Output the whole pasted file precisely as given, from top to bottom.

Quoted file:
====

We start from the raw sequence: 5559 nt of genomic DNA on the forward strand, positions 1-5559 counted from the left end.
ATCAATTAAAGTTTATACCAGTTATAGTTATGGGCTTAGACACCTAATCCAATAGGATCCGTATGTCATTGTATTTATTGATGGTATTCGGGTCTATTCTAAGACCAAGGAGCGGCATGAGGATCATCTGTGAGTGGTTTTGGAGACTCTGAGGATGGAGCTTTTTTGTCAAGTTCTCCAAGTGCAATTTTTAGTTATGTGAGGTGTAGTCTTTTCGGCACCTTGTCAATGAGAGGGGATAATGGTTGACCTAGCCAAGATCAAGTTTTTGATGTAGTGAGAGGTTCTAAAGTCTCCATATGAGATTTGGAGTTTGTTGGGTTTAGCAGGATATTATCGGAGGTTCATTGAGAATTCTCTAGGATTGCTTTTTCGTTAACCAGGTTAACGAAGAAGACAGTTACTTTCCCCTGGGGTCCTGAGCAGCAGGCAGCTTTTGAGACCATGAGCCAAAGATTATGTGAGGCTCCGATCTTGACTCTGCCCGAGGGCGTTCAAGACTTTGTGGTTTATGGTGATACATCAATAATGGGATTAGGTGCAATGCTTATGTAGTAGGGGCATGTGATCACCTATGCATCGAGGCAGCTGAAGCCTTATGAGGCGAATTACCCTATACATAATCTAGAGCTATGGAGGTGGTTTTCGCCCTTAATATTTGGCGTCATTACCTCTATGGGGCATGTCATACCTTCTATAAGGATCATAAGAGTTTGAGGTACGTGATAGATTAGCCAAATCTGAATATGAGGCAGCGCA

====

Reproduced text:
We start from the raw sequence: 5559 nt of genomic DNA on the forward strand, positions 1-5559 counted from the left end.
ATCAATTAAAGTTTATACCAGTTATAGTTATGGGCTTAGACACCTAATCCAATAGGATCCGTATGTCATTGTATTTATTGATGGTATTCGGGTCTATTCTAAGACCAAGGAGCGGCATGAGGATCATCTGTGAGTGGTTTTGGAGACTCTGAGGATGGAGCTTTTTTGTCAAGTTCTCCAAGTGCAATTTTTAGTTATGTGAGGTGTAGTCTTTTCGGCACCTTGTCAATGAGAGGGGATAATGGTTGACCTAGCCAAGATCAAGTTTTTGATGTAGTGAGAGGTTCTAAAGTCTCCATATGAGATTTGGAGTTTGTTGGGTTTAGCAGGATATTATCGGAGGTTCATTGAGAATTCTCTAGGATTGCTTTTTCGTTAACCAGGTTAACGAAGAAGACAGTTACTTTCCCCTGGGGTCCTGAGCAGCAGGCAGCTTTTGAGACCATGAGCCAAAGATTATGTGAGGCTCCGATCTTGACTCTGCCCGAGGGCGTTCAAGACTTTGTGGTTTATGGTGATACATCAATAATGGGATTAGGTGCAATGCTTATGTAGTAGGGGCATGTGATCACCTATGCATCGAGGCAGCTGAAGCCTTATGAGGCGAATTACCCTATACATAATCTAGAGCTATGGAGGTGGTTTTCGCCCTTAATATTTGGCGTCATTACCTCTATGGGGCATGTCATACCTTCTATAAGGATCATAAGAGTTTGAGGTACGTGATAGATTAGCCAAATCTGAATATGAGGCAGCGCA